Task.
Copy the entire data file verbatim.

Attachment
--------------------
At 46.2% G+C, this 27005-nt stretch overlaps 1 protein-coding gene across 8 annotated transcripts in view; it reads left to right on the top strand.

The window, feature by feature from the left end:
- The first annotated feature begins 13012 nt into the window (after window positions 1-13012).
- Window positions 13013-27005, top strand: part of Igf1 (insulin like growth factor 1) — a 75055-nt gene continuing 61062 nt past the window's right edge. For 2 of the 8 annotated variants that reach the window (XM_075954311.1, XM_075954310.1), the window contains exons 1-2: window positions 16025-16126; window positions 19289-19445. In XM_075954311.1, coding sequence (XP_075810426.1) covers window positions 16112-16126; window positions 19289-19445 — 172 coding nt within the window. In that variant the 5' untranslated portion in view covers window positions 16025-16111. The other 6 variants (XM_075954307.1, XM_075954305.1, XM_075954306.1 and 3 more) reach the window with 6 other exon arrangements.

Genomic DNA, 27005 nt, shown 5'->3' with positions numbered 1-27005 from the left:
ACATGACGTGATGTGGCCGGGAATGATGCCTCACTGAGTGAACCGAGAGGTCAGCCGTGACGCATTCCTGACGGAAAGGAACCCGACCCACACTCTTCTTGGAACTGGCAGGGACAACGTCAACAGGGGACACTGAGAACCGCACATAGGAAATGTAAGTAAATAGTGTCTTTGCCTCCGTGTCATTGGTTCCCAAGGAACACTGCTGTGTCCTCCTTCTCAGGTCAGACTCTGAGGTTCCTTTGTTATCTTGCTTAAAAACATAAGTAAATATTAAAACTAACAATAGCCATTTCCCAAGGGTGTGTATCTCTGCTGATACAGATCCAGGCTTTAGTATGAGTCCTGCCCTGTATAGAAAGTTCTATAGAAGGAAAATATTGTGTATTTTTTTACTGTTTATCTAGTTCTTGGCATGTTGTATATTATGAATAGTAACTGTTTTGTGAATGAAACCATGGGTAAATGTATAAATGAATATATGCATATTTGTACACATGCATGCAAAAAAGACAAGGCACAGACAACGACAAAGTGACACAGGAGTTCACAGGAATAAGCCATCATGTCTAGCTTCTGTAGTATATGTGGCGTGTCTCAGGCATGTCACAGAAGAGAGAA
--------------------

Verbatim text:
At 46.2% G+C, this 27005-nt stretch overlaps 1 protein-coding gene across 8 annotated transcripts in view; it reads left to right on the top strand.

The window, feature by feature from the left end:
- The first annotated feature begins 13012 nt into the window (after window positions 1-13012).
- Window positions 13013-27005, top strand: part of Igf1 (insulin like growth factor 1) — a 75055-nt gene continuing 61062 nt past the window's right edge. For 2 of the 8 annotated variants that reach the window (XM_075954311.1, XM_075954310.1), the window contains exons 1-2: window positions 16025-16126; window positions 19289-19445. In XM_075954311.1, coding sequence (XP_075810426.1) covers window positions 16112-16126; window positions 19289-19445 — 172 coding nt within the window. In that variant the 5' untranslated portion in view covers window positions 16025-16111. The other 6 variants (XM_075954307.1, XM_075954305.1, XM_075954306.1 and 3 more) reach the window with 6 other exon arrangements.

Genomic DNA, 27005 nt, shown 5'->3' with positions numbered 1-27005 from the left:
ACATGACGTGATGTGGCCGGGAATGATGCCTCACTGAGTGAACCGAGAGGTCAGCCGTGACGCATTCCTGACGGAAAGGAACCCGACCCACACTCTTCTTGGAACTGGCAGGGACAACGTCAACAGGGGACACTGAGAACCGCACATAGGAAATGTAAGTAAATAGTGTCTTTGCCTCCGTGTCATTGGTTCCCAAGGAACACTGCTGTGTCCTCCTTCTCAGGTCAGACTCTGAGGTTCCTTTGTTATCTTGCTTAAAAACATAAGTAAATATTAAAACTAACAATAGCCATTTCCCAAGGGTGTGTATCTCTGCTGATACAGATCCAGGCTTTAGTATGAGTCCTGCCCTGTATAGAAAGTTCTATAGAAGGAAAATATTGTGTATTTTTTTACTGTTTATCTAGTTCTTGGCATGTTGTATATTATGAATAGTAACTGTTTTGTGAATGAAACCATGGGTAAATGTATAAATGAATATATGCATATTTGTACACATGCATGCAAAAAAGACAAGGCACAGACAACGACAAAGTGACACAGGAGTTCACAGGAATAAGCCATCATGTCTAGCTTCTGTAGTATATGTGGCGTGTCTCAGGCATGTCACAGAAGAGAGAA